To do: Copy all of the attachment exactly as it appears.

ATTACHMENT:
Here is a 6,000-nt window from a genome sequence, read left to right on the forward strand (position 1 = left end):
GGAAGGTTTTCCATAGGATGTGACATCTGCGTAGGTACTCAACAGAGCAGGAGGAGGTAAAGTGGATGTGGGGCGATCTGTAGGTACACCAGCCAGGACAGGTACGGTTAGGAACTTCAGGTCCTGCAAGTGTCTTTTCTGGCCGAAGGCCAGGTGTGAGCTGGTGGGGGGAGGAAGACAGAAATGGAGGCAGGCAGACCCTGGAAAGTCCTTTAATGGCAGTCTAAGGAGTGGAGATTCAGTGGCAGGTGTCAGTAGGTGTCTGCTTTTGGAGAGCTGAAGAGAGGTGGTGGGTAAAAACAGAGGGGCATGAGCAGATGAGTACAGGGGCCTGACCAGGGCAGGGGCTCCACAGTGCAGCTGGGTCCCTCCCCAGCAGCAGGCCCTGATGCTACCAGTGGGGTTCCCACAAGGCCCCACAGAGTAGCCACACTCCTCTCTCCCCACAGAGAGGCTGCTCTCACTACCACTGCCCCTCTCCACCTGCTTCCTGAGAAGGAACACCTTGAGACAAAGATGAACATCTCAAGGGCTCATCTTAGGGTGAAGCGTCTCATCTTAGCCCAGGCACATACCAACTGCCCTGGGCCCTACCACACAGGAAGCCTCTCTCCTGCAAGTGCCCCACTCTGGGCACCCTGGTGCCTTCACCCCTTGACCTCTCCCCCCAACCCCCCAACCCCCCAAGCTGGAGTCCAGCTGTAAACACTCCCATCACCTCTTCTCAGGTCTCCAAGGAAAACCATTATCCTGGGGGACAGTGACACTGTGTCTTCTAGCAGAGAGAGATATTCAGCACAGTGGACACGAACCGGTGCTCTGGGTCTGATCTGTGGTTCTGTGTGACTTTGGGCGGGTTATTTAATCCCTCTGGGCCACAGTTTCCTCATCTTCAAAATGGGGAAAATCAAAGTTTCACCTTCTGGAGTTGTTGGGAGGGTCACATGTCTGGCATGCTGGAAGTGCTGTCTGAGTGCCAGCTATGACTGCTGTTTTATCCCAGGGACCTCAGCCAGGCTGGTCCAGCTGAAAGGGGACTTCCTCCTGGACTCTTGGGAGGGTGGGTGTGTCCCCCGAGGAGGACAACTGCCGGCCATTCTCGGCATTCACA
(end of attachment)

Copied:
Here is a 6,000-nt window from a genome sequence, read left to right on the forward strand (position 1 = left end):
GGAAGGTTTTCCATAGGATGTGACATCTGCGTAGGTACTCAACAGAGCAGGAGGAGGTAAAGTGGATGTGGGGCGATCTGTAGGTACACCAGCCAGGACAGGTACGGTTAGGAACTTCAGGTCCTGCAAGTGTCTTTTCTGGCCGAAGGCCAGGTGTGAGCTGGTGGGGGGAGGAAGACAGAAATGGAGGCAGGCAGACCCTGGAAAGTCCTTTAATGGCAGTCTAAGGAGTGGAGATTCAGTGGCAGGTGTCAGTAGGTGTCTGCTTTTGGAGAGCTGAAGAGAGGTGGTGGGTAAAAACAGAGGGGCATGAGCAGATGAGTACAGGGGCCTGACCAGGGCAGGGGCTCCACAGTGCAGCTGGGTCCCTCCCCAGCAGCAGGCCCTGATGCTACCAGTGGGGTTCCCACAAGGCCCCACAGAGTAGCCACACTCCTCTCTCCCCACAGAGAGGCTGCTCTCACTACCACTGCCCCTCTCCACCTGCTTCCTGAGAAGGAACACCTTGAGACAAAGATGAACATCTCAAGGGCTCATCTTAGGGTGAAGCGTCTCATCTTAGCCCAGGCACATACCAACTGCCCTGGGCCCTACCACACAGGAAGCCTCTCTCCTGCAAGTGCCCCACTCTGGGCACCCTGGTGCCTTCACCCCTTGACCTCTCCCCCCAACCCCCCAACCCCCCAAGCTGGAGTCCAGCTGTAAACACTCCCATCACCTCTTCTCAGGTCTCCAAGGAAAACCATTATCCTGGGGGACAGTGACACTGTGTCTTCTAGCAGAGAGAGATATTCAGCACAGTGGACACGAACCGGTGCTCTGGGTCTGATCTGTGGTTCTGTGTGACTTTGGGCGGGTTATTTAATCCCTCTGGGCCACAGTTTCCTCATCTTCAAAATGGGGAAAATCAAAGTTTCACCTTCTGGAGTTGTTGGGAGGGTCACATGTCTGGCATGCTGGAAGTGCTGTCTGAGTGCCAGCTATGACTGCTGTTTTATCCCAGGGACCTCAGCCAGGCTGGTCCAGCTGAAAGGGGACTTCCTCCTGGACTCTTGGGAGGGTGGGTGTGTCCCCCGAGGAGGACAACTGCCGGCCATTCTCGGCATTCACA